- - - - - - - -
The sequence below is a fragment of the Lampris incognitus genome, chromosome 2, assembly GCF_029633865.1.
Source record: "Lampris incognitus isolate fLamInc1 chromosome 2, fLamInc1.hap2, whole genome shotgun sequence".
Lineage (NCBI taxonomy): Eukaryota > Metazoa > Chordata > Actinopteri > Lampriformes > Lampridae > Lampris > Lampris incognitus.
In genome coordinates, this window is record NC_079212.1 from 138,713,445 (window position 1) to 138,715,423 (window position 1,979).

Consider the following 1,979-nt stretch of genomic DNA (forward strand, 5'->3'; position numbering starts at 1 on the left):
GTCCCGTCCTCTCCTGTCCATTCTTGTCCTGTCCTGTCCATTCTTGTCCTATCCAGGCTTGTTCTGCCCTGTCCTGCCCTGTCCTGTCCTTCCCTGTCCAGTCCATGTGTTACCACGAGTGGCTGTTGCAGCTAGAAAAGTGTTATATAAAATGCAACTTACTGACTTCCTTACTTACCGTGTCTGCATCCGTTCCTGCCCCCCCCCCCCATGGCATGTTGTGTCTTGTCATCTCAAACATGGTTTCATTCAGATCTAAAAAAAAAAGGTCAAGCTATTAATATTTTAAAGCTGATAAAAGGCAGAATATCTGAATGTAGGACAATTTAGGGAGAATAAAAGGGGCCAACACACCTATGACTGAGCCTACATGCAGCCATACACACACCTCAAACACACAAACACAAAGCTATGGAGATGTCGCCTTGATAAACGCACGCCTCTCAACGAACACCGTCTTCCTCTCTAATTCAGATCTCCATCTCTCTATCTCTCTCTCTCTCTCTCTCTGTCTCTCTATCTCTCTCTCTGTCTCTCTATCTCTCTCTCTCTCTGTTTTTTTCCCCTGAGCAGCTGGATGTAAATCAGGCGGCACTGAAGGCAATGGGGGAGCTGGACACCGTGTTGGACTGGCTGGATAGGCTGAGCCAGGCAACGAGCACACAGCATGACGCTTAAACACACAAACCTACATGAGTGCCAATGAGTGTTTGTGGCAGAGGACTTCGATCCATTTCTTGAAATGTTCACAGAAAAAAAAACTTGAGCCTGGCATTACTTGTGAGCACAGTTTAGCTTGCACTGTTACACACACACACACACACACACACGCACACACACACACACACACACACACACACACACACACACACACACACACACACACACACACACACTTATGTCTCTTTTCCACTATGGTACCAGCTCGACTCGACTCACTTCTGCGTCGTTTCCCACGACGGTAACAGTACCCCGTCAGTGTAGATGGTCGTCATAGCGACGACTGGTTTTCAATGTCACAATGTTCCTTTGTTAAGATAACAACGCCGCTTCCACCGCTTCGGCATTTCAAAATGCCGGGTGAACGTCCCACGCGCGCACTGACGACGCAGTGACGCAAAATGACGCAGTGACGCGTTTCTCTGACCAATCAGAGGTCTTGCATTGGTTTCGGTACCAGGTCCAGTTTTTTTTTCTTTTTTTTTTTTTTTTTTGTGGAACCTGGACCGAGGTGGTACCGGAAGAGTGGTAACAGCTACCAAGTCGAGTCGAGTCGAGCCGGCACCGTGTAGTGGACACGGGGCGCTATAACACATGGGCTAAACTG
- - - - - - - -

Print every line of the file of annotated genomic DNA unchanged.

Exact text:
The sequence below is a fragment of the Lampris incognitus genome, chromosome 2, assembly GCF_029633865.1.
Source record: "Lampris incognitus isolate fLamInc1 chromosome 2, fLamInc1.hap2, whole genome shotgun sequence".
Lineage (NCBI taxonomy): Eukaryota > Metazoa > Chordata > Actinopteri > Lampriformes > Lampridae > Lampris > Lampris incognitus.
In genome coordinates, this window is record NC_079212.1 from 138,713,445 (window position 1) to 138,715,423 (window position 1,979).

Consider the following 1,979-nt stretch of genomic DNA (forward strand, 5'->3'; position numbering starts at 1 on the left):
GTCCCGTCCTCTCCTGTCCATTCTTGTCCTGTCCTGTCCATTCTTGTCCTATCCAGGCTTGTTCTGCCCTGTCCTGCCCTGTCCTGTCCTTCCCTGTCCAGTCCATGTGTTACCACGAGTGGCTGTTGCAGCTAGAAAAGTGTTATATAAAATGCAACTTACTGACTTCCTTACTTACCGTGTCTGCATCCGTTCCTGCCCCCCCCCCCCATGGCATGTTGTGTCTTGTCATCTCAAACATGGTTTCATTCAGATCTAAAAAAAAAAGGTCAAGCTATTAATATTTTAAAGCTGATAAAAGGCAGAATATCTGAATGTAGGACAATTTAGGGAGAATAAAAGGGGCCAACACACCTATGACTGAGCCTACATGCAGCCATACACACACCTCAAACACACAAACACAAAGCTATGGAGATGTCGCCTTGATAAACGCACGCCTCTCAACGAACACCGTCTTCCTCTCTAATTCAGATCTCCATCTCTCTATCTCTCTCTCTCTCTCTCTCTGTCTCTCTATCTCTCTCTCTGTCTCTCTATCTCTCTCTCTCTCTGTTTTTTTCCCCTGAGCAGCTGGATGTAAATCAGGCGGCACTGAAGGCAATGGGGGAGCTGGACACCGTGTTGGACTGGCTGGATAGGCTGAGCCAGGCAACGAGCACACAGCATGACGCTTAAACACACAAACCTACATGAGTGCCAATGAGTGTTTGTGGCAGAGGACTTCGATCCATTTCTTGAAATGTTCACAGAAAAAAAAACTTGAGCCTGGCATTACTTGTGAGCACAGTTTAGCTTGCACTGTTACACACACACACACACACACACACGCACACACACACACACACACACACACACACACACACACACACACACACACACACACACACACACACTTATGTCTCTTTTCCACTATGGTACCAGCTCGACTCGACTCACTTCTGCGTCGTTTCCCACGACGGTAACAGTACCCCGTCAGTGTAGATGGTCGTCATAGCGACGACTGGTTTTCAATGTCACAATGTTCCTTTGTTAAGATAACAACGCCGCTTCCACCGCTTCGGCATTTCAAAATGCCGGGTGAACGTCCCACGCGCGCACTGACGACGCAGTGACGCAAAATGACGCAGTGACGCGTTTCTCTGACCAATCAGAGGTCTTGCATTGGTTTCGGTACCAGGTCCAGTTTTTTTTTCTTTTTTTTTTTTTTTTTTGTGGAACCTGGACCGAGGTGGTACCGGAAGAGTGGTAACAGCTACCAAGTCGAGTCGAGTCGAGCCGGCACCGTGTAGTGGACACGGGGCGCTATAACACATGGGCTAAACTG